Boeing’s move to shop around the 777X assembly site, while telegraphed and certainly expected, is another example of the shifting loyalties at Boeing that have been more than a decade in the making.
Before we start, it must be acknowledged that Boeing is a publicly traded stock company and it has fiduciary duties to make sound financial decisions. That being said, one can debate endlessly whether the decisions executives have made have been financially sound (and there is ample evidence with respect to 787 outsourcing and opening a second line in Charleston that the decisions were not sound). Setting aside this debate, since Boeing moved HQ to Chicago in 2001, loyalty appears a thing of the past.
Boeing and Washington State
Washington State, of course, has brought a lot of this on itself by taking Boeing for granted and in many cases ignoring issues advocated by Boeing (better education, improved transportation, better business climate) or making bureaucracy so difficult that Boeing (as well as others) throw up their hands in frustration.
Washington politicians were complacent for decades, resting on the assumptions that Boeing was here to stay and other things mattered more. Even though Boeing CEOs remarked over and over about issues like education and business climate, the politicians essentially shrugged off the complaints.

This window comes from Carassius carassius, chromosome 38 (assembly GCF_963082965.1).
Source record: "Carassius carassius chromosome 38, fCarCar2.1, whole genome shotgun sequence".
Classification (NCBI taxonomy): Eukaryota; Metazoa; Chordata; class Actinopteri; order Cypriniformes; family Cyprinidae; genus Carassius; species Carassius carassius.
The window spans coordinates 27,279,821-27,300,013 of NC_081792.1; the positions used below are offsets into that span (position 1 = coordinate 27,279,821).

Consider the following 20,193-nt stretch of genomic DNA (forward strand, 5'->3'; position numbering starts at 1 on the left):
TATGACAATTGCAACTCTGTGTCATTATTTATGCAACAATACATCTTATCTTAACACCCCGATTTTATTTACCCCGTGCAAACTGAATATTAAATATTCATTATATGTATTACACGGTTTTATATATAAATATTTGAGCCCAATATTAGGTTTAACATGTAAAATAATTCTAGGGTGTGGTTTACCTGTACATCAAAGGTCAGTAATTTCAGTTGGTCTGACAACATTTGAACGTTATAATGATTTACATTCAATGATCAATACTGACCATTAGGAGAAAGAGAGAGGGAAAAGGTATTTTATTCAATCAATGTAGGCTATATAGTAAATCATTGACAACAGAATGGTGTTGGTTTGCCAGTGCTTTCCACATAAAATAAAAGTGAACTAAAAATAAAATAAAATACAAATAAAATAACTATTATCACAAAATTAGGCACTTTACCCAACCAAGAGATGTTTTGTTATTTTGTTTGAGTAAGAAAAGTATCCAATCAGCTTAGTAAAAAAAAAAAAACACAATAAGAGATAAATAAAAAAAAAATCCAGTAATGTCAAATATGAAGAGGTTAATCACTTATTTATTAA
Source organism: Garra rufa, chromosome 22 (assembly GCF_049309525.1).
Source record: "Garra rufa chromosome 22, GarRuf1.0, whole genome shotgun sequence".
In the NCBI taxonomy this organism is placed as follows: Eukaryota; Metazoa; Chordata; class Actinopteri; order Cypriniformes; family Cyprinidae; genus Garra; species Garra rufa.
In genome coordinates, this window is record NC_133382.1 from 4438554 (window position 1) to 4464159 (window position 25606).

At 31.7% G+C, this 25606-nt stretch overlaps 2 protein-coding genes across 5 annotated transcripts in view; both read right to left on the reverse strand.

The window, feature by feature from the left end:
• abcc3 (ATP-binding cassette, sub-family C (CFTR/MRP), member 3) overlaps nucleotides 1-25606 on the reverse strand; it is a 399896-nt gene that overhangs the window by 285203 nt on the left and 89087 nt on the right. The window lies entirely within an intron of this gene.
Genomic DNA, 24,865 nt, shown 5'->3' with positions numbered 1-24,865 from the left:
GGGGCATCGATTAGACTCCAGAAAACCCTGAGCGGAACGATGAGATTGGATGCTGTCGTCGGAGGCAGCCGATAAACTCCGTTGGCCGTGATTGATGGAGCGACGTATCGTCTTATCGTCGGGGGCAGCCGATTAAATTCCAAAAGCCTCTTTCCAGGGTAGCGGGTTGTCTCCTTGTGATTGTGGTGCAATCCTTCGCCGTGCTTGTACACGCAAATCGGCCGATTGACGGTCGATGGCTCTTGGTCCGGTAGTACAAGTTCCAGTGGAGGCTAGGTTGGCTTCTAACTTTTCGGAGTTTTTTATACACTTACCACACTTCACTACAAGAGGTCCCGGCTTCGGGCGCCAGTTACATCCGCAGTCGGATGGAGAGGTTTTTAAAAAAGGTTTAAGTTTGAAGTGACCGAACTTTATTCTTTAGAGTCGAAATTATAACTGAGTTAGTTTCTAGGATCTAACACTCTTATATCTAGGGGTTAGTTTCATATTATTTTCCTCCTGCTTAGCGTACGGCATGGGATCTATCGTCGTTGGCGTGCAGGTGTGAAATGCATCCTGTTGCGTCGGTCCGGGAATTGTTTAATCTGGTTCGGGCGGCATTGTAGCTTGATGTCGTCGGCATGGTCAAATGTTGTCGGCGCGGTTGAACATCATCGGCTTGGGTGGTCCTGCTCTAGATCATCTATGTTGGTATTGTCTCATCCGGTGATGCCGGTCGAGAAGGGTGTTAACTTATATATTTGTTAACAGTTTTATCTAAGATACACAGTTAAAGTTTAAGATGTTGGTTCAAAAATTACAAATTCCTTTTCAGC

When, in 2001, Boeing announced it would move its headquarters to Chicago, then-Gov. Gary Locke didn’t even know officials were shopping around. This was a “wake up call,” it was said.
Locke and others hit the snooze alarm and went back to sleep.
Two years later, Boeing began shopping around for an assembly site for the 7E7. Only a last minute scramble by Locke and the Legislature, cobbling together a $3.2bn tax break package over 20 years, saved the day. The 7E7 stayed in Everett. This near miss was characterized as another wake up call, but politicians once more hit the snooze button.
The tax package was written so loosely that six years later Boeing located 787 line 2 in Charleston after a high profile negotiation with IAM 751 that failed. While Boeing told Washington State and Congressional politicians that no incentives could be offered for line 2 that would make a difference–that it was all about the union–South Carolina offered nearly $1bn in tax breaks and other incentives. Washington, having taken Boeing at its word, didn’t offer up any. (Boeing later said in a legal answer to the infamous complaint by the National Labor Relations Board over the Line 2 site location that, in essence, it never even heard of the union–the decision was entirely about incentives.)
Elected officials once again declared this a “wake up” call. This time, they actually did something and began looking beyond Boeing to generate business from other OEMs for the supply chain.
Boeing, Kansas and the Tanker
During the contentious and bitterly fought competition between Boeing and Northrop Grumman/EADS and later EADS solo for the huge KC-X USAF tanker competition, the Kansas Congressional delegation fought hard to support Boeing and to persuade the USAF to award the contract to Boeing.
Boeing promised the tanker would be finished at its Wichita facilities if it won the contract and frequently touted the number of jobs that would be in Kansas.